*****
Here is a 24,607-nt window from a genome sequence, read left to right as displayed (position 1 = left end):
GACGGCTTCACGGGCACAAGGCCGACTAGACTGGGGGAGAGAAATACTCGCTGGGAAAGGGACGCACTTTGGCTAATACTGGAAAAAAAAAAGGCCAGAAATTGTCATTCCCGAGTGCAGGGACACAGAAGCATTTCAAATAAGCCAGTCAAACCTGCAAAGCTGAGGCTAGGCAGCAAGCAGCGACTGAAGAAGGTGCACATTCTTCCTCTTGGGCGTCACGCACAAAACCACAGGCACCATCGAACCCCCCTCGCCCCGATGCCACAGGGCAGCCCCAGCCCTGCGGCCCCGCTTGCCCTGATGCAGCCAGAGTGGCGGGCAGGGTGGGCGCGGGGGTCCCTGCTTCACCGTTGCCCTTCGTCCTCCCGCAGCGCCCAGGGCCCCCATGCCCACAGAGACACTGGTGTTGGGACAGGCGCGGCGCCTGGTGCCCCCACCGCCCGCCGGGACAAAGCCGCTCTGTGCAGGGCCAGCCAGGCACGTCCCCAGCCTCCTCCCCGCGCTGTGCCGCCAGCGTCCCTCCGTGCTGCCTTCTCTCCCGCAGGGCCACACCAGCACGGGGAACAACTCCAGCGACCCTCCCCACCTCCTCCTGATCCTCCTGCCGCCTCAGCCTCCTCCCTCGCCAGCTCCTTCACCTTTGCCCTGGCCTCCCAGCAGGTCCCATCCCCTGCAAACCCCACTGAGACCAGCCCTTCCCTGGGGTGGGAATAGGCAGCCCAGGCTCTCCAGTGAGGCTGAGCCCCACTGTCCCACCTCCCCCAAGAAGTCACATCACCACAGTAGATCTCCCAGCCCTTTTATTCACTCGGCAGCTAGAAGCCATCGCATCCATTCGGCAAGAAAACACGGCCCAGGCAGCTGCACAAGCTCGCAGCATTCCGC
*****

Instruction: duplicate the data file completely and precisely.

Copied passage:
Here is a 24,607-nt window from a genome sequence, read left to right as displayed (position 1 = left end):
GACGGCTTCACGGGCACAAGGCCGACTAGACTGGGGGAGAGAAATACTCGCTGGGAAAGGGACGCACTTTGGCTAATACTGGAAAAAAAAAAGGCCAGAAATTGTCATTCCCGAGTGCAGGGACACAGAAGCATTTCAAATAAGCCAGTCAAACCTGCAAAGCTGAGGCTAGGCAGCAAGCAGCGACTGAAGAAGGTGCACATTCTTCCTCTTGGGCGTCACGCACAAAACCACAGGCACCATCGAACCCCCCTCGCCCCGATGCCACAGGGCAGCCCCAGCCCTGCGGCCCCGCTTGCCCTGATGCAGCCAGAGTGGCGGGCAGGGTGGGCGCGGGGGTCCCTGCTTCACCGTTGCCCTTCGTCCTCCCGCAGCGCCCAGGGCCCCCATGCCCACAGAGACACTGGTGTTGGGACAGGCGCGGCGCCTGGTGCCCCCACCGCCCGCCGGGACAAAGCCGCTCTGTGCAGGGCCAGCCAGGCACGTCCCCAGCCTCCTCCCCGCGCTGTGCCGCCAGCGTCCCTCCGTGCTGCCTTCTCTCCCGCAGGGCCACACCAGCACGGGGAACAACTCCAGCGACCCTCCCCACCTCCTCCTGATCCTCCTGCCGCCTCAGCCTCCTCCCTCGCCAGCTCCTTCACCTTTGCCCTGGCCTCCCAGCAGGTCCCATCCCCTGCAAACCCCACTGAGACCAGCCCTTCCCTGGGGTGGGAATAGGCAGCCCAGGCTCTCCAGTGAGGCTGAGCCCCACTGTCCCACCTCCCCCAAGAAGTCACATCACCACAGTAGATCTCCCAGCCCTTTTATTCACTCGGCAGCTAGAAGCCATCGCATCCATTCGGCAAGAAAACACGGCCCAGGCAGCTGCACAAGCTCGCAGCATTCCGC